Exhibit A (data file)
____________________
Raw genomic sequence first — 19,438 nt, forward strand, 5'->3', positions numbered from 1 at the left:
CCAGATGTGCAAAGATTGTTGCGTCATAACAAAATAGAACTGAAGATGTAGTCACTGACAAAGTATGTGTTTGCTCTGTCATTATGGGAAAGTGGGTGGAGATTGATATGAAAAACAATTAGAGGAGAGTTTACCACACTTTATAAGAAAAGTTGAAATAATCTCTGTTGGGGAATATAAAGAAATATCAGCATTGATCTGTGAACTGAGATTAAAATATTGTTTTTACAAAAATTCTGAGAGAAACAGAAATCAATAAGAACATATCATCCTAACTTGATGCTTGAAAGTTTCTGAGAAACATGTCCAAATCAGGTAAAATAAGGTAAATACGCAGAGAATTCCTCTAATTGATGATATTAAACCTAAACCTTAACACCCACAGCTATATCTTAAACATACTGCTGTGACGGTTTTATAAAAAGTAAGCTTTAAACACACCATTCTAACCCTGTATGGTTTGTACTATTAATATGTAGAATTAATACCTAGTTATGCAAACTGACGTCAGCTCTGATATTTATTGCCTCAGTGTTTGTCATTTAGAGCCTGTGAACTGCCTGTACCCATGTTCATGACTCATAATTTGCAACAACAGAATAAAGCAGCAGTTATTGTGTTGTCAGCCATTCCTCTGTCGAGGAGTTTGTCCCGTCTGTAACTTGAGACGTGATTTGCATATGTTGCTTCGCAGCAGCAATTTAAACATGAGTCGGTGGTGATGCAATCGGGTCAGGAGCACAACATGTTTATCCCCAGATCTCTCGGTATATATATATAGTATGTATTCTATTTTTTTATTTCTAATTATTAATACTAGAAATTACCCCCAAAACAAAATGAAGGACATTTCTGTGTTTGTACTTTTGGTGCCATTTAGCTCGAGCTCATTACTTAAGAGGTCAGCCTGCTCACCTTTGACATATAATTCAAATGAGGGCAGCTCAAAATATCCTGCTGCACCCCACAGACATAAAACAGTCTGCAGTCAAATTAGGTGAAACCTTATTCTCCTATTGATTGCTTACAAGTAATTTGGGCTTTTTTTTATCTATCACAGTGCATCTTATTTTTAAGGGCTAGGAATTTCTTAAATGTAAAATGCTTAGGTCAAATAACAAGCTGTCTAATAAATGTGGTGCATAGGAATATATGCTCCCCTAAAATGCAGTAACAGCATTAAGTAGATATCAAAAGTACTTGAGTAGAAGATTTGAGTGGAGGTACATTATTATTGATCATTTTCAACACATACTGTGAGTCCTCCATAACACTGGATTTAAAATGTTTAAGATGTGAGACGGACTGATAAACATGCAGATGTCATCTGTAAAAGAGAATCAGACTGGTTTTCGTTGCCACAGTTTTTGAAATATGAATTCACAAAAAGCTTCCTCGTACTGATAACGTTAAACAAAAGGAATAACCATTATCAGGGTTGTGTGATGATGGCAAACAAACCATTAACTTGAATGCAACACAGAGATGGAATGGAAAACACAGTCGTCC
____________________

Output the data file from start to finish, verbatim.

Raw genomic sequence first — 19,438 nt, forward strand, 5'->3', positions numbered from 1 at the left:
CCAGATGTGCAAAGATTGTTGCGTCATAACAAAATAGAACTGAAGATGTAGTCACTGACAAAGTATGTGTTTGCTCTGTCATTATGGGAAAGTGGGTGGAGATTGATATGAAAAACAATTAGAGGAGAGTTTACCACACTTTATAAGAAAAGTTGAAATAATCTCTGTTGGGGAATATAAAGAAATATCAGCATTGATCTGTGAACTGAGATTAAAATATTGTTTTTACAAAAATTCTGAGAGAAACAGAAATCAATAAGAACATATCATCCTAACTTGATGCTTGAAAGTTTCTGAGAAACATGTCCAAATCAGGTAAAATAAGGTAAATACGCAGAGAATTCCTCTAATTGATGATATTAAACCTAAACCTTAACACCCACAGCTATATCTTAAACATACTGCTGTGACGGTTTTATAAAAAGTAAGCTTTAAACACACCATTCTAACCCTGTATGGTTTGTACTATTAATATGTAGAATTAATACCTAGTTATGCAAACTGACGTCAGCTCTGATATTTATTGCCTCAGTGTTTGTCATTTAGAGCCTGTGAACTGCCTGTACCCATGTTCATGACTCATAATTTGCAACAACAGAATAAAGCAGCAGTTATTGTGTTGTCAGCCATTCCTCTGTCGAGGAGTTTGTCCCGTCTGTAACTTGAGACGTGATTTGCATATGTTGCTTCGCAGCAGCAATTTAAACATGAGTCGGTGGTGATGCAATCGGGTCAGGAGCACAACATGTTTATCCCCAGATCTCTCGGTATATATATATAGTATGTATTCTATTTTTTTATTTCTAATTATTAATACTAGAAATTACCCCCAAAACAAAATGAAGGACATTTCTGTGTTTGTACTTTTGGTGCCATTTAGCTCGAGCTCATTACTTAAGAGGTCAGCCTGCTCACCTTTGACATATAATTCAAATGAGGGCAGCTCAAAATATCCTGCTGCACCCCACAGACATAAAACAGTCTGCAGTCAAATTAGGTGAAACCTTATTCTCCTATTGATTGCTTACAAGTAATTTGGGCTTTTTTTTATCTATCACAGTGCATCTTATTTTTAAGGGCTAGGAATTTCTTAAATGTAAAATGCTTAGGTCAAATAACAAGCTGTCTAATAAATGTGGTGCATAGGAATATATGCTCCCCTAAAATGCAGTAACAGCATTAAGTAGATATCAAAAGTACTTGAGTAGAAGATTTGAGTGGAGGTACATTATTATTGATCATTTTCAACACATACTGTGAGTCCTCCATAACACTGGATTTAAAATGTTTAAGATGTGAGACGGACTGATAAACATGCAGATGTCATCTGTAAAAGAGAATCAGACTGGTTTTCGTTGCCACAGTTTTTGAAATATGAATTCACAAAAAGCTTCCTCGTACTGATAACGTTAAACAAAAGGAATAACCATTATCAGGGTTGTGTGATGATGGCAAACAAACCATTAACTTGAATGCAACACAGAGATGGAATGGAAAACACAGTCGTCC